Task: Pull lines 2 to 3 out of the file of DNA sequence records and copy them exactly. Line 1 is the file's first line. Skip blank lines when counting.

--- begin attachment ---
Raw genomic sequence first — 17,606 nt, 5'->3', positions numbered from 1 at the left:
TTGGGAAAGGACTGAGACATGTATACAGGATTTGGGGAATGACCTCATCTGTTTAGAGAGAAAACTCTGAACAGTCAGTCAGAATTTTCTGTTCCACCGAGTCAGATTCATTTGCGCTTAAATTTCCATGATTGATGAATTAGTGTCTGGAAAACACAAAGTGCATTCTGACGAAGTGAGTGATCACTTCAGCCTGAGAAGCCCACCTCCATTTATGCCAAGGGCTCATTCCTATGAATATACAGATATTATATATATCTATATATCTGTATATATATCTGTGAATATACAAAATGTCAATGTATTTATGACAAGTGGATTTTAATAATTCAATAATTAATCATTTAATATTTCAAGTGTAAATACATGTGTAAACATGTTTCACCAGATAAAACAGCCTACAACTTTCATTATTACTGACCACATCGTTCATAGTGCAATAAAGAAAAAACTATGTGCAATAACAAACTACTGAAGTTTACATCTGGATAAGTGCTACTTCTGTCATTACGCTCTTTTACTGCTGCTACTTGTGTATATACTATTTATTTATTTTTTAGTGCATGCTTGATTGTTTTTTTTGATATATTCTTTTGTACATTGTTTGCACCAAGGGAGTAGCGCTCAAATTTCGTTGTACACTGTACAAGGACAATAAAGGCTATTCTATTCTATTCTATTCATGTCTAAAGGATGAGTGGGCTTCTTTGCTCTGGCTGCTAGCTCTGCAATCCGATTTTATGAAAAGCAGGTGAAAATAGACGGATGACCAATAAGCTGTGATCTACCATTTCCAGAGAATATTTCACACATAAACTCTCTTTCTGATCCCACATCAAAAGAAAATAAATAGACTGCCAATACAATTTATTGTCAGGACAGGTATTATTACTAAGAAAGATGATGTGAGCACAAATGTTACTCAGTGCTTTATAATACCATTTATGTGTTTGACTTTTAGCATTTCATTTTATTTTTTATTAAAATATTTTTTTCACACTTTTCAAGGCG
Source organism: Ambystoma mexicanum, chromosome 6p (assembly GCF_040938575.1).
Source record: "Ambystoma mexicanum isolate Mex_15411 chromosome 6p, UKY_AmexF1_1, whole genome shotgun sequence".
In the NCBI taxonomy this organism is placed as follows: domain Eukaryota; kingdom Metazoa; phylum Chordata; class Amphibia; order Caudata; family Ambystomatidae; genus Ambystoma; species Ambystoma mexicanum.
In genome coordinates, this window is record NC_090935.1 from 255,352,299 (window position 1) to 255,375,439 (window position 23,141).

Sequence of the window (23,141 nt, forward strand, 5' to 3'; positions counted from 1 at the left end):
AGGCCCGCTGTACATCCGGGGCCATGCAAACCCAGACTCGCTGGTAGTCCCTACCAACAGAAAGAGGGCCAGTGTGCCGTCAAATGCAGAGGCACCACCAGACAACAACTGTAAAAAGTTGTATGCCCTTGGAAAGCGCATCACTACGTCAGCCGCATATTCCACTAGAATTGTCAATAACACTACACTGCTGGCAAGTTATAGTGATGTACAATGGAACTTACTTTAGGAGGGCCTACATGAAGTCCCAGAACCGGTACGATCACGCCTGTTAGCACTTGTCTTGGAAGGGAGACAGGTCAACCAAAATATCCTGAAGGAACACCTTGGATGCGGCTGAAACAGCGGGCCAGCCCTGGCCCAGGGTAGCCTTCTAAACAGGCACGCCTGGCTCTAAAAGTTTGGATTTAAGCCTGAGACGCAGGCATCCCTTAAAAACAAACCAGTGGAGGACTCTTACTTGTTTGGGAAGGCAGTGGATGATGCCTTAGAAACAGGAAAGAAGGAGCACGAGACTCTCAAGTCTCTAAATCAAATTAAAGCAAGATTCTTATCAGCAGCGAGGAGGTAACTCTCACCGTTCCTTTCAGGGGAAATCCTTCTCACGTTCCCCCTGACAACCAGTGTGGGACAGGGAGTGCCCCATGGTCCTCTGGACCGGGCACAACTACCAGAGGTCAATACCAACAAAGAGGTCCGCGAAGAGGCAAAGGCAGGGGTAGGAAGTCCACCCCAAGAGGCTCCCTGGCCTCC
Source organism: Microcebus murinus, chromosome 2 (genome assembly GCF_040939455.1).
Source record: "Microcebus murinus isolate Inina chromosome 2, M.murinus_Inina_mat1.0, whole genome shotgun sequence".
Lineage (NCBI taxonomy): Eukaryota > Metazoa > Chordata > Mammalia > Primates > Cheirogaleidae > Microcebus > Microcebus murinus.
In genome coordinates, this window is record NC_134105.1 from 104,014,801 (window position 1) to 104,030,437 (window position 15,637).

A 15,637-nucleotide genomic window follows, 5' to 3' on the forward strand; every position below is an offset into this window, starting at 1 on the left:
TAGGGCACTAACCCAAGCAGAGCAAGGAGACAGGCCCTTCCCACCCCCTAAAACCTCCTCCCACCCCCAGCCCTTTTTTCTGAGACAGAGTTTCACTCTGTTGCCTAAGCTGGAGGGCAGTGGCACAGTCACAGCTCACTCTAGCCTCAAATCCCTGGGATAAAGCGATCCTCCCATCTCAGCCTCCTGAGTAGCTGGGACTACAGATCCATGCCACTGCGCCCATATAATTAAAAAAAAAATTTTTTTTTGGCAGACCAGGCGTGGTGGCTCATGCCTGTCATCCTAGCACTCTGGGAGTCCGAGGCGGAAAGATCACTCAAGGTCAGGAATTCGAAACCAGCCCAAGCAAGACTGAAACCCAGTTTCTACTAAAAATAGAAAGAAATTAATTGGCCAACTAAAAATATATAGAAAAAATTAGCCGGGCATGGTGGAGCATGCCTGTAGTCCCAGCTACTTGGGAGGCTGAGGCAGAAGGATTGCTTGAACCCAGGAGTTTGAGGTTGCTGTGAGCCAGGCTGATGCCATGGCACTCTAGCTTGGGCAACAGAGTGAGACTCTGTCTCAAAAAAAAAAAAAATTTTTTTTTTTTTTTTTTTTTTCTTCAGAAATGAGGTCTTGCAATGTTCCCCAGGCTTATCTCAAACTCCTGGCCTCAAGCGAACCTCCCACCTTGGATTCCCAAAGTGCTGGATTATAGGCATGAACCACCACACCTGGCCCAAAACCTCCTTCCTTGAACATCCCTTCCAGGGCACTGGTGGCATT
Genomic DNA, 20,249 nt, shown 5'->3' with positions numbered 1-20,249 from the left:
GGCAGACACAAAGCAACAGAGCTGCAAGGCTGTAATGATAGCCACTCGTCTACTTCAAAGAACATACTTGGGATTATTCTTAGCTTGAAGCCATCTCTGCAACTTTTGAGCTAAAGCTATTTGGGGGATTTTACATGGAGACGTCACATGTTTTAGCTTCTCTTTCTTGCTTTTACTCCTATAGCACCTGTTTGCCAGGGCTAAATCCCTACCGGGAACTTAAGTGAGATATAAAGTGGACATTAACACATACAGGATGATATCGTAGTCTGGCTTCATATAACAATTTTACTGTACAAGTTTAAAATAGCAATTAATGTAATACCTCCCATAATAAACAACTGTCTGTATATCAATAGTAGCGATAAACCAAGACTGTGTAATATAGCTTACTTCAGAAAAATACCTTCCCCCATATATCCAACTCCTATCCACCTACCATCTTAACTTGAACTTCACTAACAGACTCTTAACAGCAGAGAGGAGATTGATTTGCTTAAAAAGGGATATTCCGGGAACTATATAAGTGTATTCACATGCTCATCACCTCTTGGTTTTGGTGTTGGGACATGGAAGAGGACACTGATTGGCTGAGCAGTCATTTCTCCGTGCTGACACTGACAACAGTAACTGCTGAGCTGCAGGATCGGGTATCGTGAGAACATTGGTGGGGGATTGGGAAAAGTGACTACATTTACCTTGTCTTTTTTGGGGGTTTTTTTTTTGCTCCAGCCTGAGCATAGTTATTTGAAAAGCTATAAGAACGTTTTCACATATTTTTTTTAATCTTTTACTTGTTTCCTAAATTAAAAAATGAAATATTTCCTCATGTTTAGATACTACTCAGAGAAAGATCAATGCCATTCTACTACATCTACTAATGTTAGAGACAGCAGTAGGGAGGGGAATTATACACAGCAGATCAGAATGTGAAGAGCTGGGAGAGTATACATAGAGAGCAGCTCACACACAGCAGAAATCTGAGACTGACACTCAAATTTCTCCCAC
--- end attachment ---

TTGGGAAAGGACTGAGACATGTATACAGGATTTGGGGAATGACCTCATCTGTTTAGAGAGAAAACTCTGAACAGTCAGTCAGAATTTTCTGTTCCACCGAGTCAGATTCATTTGCGCTTAAATTTCCATGATTGATGAATTAGTGTCTGGAAAACACAAAGTGCATTCTGACGAAGTGAGTGATCACTTCAGCCTGAGAAGCCCACCTCCATTTATGCCAAGGGCTCATTCCTATGAATATACAGATATTATATATATCTATATATCTGTATATATATCTGTGAATATACAAAATGTCAATGTATTTATGACAAGTGGATTTTAATAATTCAATAATTAATCATTTAATATTTCAAGTGTAAATACATGTGTAAACATGTTTCACCAGATAAAACAGCCTACAACTTTCATTATTACTGACCACATCGTTCATAGTGCAATAAAGAAAAAACTATGTGCAATAACAAACTACTGAAGTTTACATCTGGATAAGTGCTACTTCTGTCATTACGCTCTTTTACTGCTGCTACTTGTGTATATACTATTTATTTATTTTTTAGTGCATGCTTGATTGTTTTTTTTGATATATTCTTTTGTACATTGTTTGCACCAAGGGAGTAGCGCTCAAATTTCGTTGTACACTGTACAAGGACAATAAAGGCTATTCTATTCTATTCTATTCATGTCTAAAGGATGAGTGGGCTTCTTTGCTCTGGCTGCTAGCTCTGCAATCCGATTTTATGAAAAGCAGGTGAAAATAGACGGATGACCAATAAGCTGTGATCTACCATTTCCAGAGAATATTTCACACATAAACTCTCTTTCTGATCCCACATCAAAAGAAAATAAATAGACTGCCAATACAATTTATTGTCAGGACAGGTATTATTACTAAGAAAGATGATGTGAGCACAAATGTTACTCAGTGCTTTATAATACCATTTATGTGTTTGACTTTTAGCATTTCATTTTATTTTTTATTAAAATATTTTTTTCACACTTTTCAAGGCG
Source organism: Ambystoma mexicanum, chromosome 6p (assembly GCF_040938575.1).